I found this interesting too. As with @HAWK it’s not how I feel about this.
There’s a huge amount to learn, no matter what you do, constantly and everything evolves. I’ve never had the sense anyone on the team has been defensive or offended. There are, however, a few things that I think do present challenges:
Time. We’re a small company and no matter how well intentioned and appreciative we are of being able to train and have budget to do so, actually getting time to do it when we’re so busy can be tough. We should make time, sure, but the last 6-12 months have been stormingly (is that a word) good at FeverBee - hence we’re now hiring again. This all takes commitment, investment and time and responsibility to making things happen. It’s great that the team is so focussed on making us a success - it’s just not always practical to stop, think, research and train. This brings me to point 2…
Good training. Honestly, I’ve done a lot of training over the years at a variety of places and most of it is poor. It’s systematic, laborious and unproductive. Maybe I’ve been unlucky multiple times but I inevitably leave with a feeling that “I could have done the best bits of that in an hour and then got back to my FeverBee task list”. This isn’t to say there isn’t some incredible trainers and courses out there (like ours!) but finding them again takes time and a certain amount of serendipity.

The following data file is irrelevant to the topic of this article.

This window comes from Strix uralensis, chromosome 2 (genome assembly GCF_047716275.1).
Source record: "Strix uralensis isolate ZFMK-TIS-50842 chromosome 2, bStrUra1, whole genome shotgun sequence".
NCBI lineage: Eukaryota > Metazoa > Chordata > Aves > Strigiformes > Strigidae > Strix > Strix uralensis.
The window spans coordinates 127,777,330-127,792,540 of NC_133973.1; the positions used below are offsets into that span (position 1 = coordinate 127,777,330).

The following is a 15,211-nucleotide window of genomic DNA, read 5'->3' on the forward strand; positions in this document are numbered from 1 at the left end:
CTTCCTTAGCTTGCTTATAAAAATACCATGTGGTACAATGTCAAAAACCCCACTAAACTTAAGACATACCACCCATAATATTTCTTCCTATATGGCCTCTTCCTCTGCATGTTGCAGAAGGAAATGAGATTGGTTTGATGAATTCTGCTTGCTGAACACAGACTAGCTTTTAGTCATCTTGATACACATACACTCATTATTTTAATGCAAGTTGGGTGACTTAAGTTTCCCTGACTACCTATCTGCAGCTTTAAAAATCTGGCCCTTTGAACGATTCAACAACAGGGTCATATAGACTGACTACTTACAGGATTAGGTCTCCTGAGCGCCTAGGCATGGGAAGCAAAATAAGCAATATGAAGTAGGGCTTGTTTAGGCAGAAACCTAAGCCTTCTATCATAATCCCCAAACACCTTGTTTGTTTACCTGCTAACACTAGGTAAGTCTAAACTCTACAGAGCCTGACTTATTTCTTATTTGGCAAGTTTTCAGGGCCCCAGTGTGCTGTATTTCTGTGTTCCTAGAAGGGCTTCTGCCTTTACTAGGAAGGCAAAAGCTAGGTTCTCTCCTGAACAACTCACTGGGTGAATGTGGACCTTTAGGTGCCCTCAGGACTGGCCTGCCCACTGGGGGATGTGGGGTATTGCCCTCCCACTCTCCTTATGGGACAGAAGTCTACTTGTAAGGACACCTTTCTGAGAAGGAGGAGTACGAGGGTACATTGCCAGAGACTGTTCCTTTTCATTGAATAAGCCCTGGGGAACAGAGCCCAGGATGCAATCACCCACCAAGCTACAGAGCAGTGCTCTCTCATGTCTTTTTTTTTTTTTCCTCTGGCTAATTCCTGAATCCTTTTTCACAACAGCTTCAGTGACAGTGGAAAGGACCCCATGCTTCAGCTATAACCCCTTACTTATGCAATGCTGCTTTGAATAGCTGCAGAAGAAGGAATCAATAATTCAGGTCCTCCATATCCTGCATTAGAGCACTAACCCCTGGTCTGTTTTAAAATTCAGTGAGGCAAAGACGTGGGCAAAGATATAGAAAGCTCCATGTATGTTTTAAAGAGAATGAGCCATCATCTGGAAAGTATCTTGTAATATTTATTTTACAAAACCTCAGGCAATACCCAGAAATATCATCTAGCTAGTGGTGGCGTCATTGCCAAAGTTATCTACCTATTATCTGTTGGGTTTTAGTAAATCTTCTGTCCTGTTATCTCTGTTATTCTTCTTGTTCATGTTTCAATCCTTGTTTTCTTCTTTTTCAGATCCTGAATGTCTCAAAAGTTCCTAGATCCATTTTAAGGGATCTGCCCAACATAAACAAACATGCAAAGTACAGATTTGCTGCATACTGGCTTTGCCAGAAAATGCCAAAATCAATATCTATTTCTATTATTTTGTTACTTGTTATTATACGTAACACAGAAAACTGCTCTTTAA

Knowing the roadmap. I think a bigger question than “where do I want to go” is “what skills will be needed in the future”. I just listened to the Tim Ferriss podcast with Naval Ravikant and he makes some really good points around the fluid, flexible nature of this. Training for skills can sometimes be redundant also. Do I want to learn to code? Not really - we can find someone who can do that for us cheaper, quicker and more effectively than I want to learn it.
None of the above is true 100% of the time and, of course, we CAN make time, there ARE courses and a roadmap CAN be useful. At this point though I’m not convinced we’re looking at the question in the right way. Perhaps a more useful approach is to create a completely abstract approach to this. Force people to take a day off every month, scheduled in, when they work on a completely different project.
They can write a short story, learn to play power chords on a guitar, volunteer at a charity or do anything to have a unique experience they learn from. Sometimes the best ideas for work come when you have your eyes opened or are challenged in a completely unique way. Be interested to hear if anyone else has done anything like this